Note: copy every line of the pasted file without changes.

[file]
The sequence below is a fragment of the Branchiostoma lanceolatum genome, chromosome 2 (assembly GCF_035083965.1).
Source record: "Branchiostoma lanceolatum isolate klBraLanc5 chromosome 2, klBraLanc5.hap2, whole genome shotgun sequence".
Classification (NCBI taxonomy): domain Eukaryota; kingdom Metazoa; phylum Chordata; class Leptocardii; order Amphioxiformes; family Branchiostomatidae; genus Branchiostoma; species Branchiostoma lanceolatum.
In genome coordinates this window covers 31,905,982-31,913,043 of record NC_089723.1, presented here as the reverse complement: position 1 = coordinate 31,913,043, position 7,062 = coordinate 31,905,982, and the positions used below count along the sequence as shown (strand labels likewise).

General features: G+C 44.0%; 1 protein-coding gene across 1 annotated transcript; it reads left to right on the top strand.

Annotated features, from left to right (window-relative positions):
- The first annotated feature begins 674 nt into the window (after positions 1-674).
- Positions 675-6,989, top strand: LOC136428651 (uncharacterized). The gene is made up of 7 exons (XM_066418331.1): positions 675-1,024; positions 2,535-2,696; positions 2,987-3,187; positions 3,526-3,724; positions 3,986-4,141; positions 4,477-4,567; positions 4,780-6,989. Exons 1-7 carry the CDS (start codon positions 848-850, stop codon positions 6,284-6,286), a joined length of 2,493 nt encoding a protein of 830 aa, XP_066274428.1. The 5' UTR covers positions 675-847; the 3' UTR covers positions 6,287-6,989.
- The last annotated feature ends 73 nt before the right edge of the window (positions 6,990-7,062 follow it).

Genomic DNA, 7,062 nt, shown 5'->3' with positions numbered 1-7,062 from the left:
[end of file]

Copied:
The sequence below is a fragment of the Branchiostoma lanceolatum genome, chromosome 2 (assembly GCF_035083965.1).
Source record: "Branchiostoma lanceolatum isolate klBraLanc5 chromosome 2, klBraLanc5.hap2, whole genome shotgun sequence".
Classification (NCBI taxonomy): domain Eukaryota; kingdom Metazoa; phylum Chordata; class Leptocardii; order Amphioxiformes; family Branchiostomatidae; genus Branchiostoma; species Branchiostoma lanceolatum.
In genome coordinates this window covers 31,905,982-31,913,043 of record NC_089723.1, presented here as the reverse complement: position 1 = coordinate 31,913,043, position 7,062 = coordinate 31,905,982, and the positions used below count along the sequence as shown (strand labels likewise).

General features: G+C 44.0%; 1 protein-coding gene across 1 annotated transcript; it reads left to right on the top strand.

Annotated features, from left to right (window-relative positions):
- The first annotated feature begins 674 nt into the window (after positions 1-674).
- Positions 675-6,989, top strand: LOC136428651 (uncharacterized). The gene is made up of 7 exons (XM_066418331.1): positions 675-1,024; positions 2,535-2,696; positions 2,987-3,187; positions 3,526-3,724; positions 3,986-4,141; positions 4,477-4,567; positions 4,780-6,989. Exons 1-7 carry the CDS (start codon positions 848-850, stop codon positions 6,284-6,286), a joined length of 2,493 nt encoding a protein of 830 aa, XP_066274428.1. The 5' UTR covers positions 675-847; the 3' UTR covers positions 6,287-6,989.
- The last annotated feature ends 73 nt before the right edge of the window (positions 6,990-7,062 follow it).

Genomic DNA, 7,062 nt, shown 5'->3' with positions numbered 1-7,062 from the left: